Nvidia, Volvo Cars accelerate auto industry’s data-processing power race

Volvo Cars said it will use a new generation chips from Nvidia to enable more autonomous driving functions in future vehicles, starting next year.
Volvo Cars
Nvidia, a maker of chips for gaming and data processing centers, has benefited from the computing power race among automakers.

Nvidia forecasts it can generate $8 billion in revenue over the next six years from sales of its Nvidia DRIVE automotive systems, Nvidia Chief Executive Jensen Huang told investors.

Tesla, the world’s most valuable automaker, has taken the lead in software-driven features and functional capability in part by equipping its cars and SUVs with powerful, and expensive, on-board computers that can manage complex tasks such as automated driving, and be upgraded over the air, Reuters reported.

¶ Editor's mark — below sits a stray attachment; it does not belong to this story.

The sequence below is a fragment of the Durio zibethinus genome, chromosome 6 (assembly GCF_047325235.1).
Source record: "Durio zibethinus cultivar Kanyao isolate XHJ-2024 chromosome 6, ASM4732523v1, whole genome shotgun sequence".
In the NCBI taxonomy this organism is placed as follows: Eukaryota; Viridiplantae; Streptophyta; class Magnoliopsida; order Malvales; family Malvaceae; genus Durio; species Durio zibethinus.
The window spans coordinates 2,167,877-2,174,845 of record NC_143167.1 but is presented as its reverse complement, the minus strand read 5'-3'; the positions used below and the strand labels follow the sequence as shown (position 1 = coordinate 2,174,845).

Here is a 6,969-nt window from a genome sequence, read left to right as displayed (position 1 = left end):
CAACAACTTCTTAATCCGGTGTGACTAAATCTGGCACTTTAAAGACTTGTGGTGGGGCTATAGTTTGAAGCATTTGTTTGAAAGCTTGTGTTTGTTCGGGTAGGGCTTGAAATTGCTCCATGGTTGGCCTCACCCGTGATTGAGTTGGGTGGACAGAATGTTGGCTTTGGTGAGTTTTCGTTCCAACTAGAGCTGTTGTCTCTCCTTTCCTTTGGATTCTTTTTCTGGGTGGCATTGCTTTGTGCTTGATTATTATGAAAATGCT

“Nvidia’s pipeline of automotive orders has grown into the many billions of dollars,” Danny Shapiro, Nvidia’s senior director of automotive, told reporters ahead of the company’s GTC21 conference Monday. Revenue for the company’s automotive business fell 23 percent in 2020.

Volvo Cars, owned by China’s Geely Holding, said it will use Nvidia’s new Drive Orin system, with far more processing power than current Nvidia chips used in Volvo vehicles, starting with a new generation XC90 sport utility due to launch next year.

Faraday Future said it will offer autonomous driving, parking and a “summon” feature in its FF 91 model due out in 2022. Tesla already offers a “summon” system that allows a car to navigate through a parking lot at the owner’s remote command.

Rival automakers including Daimler and several Chinese electric vehicle startups are taking a similar approach.

Nvidia also said Monday it is developing a new on-board computer system on a chip called Atlan that will give a car the computing power currently found in a data center. This chip should be ready for 2025 models, Nvidia said.

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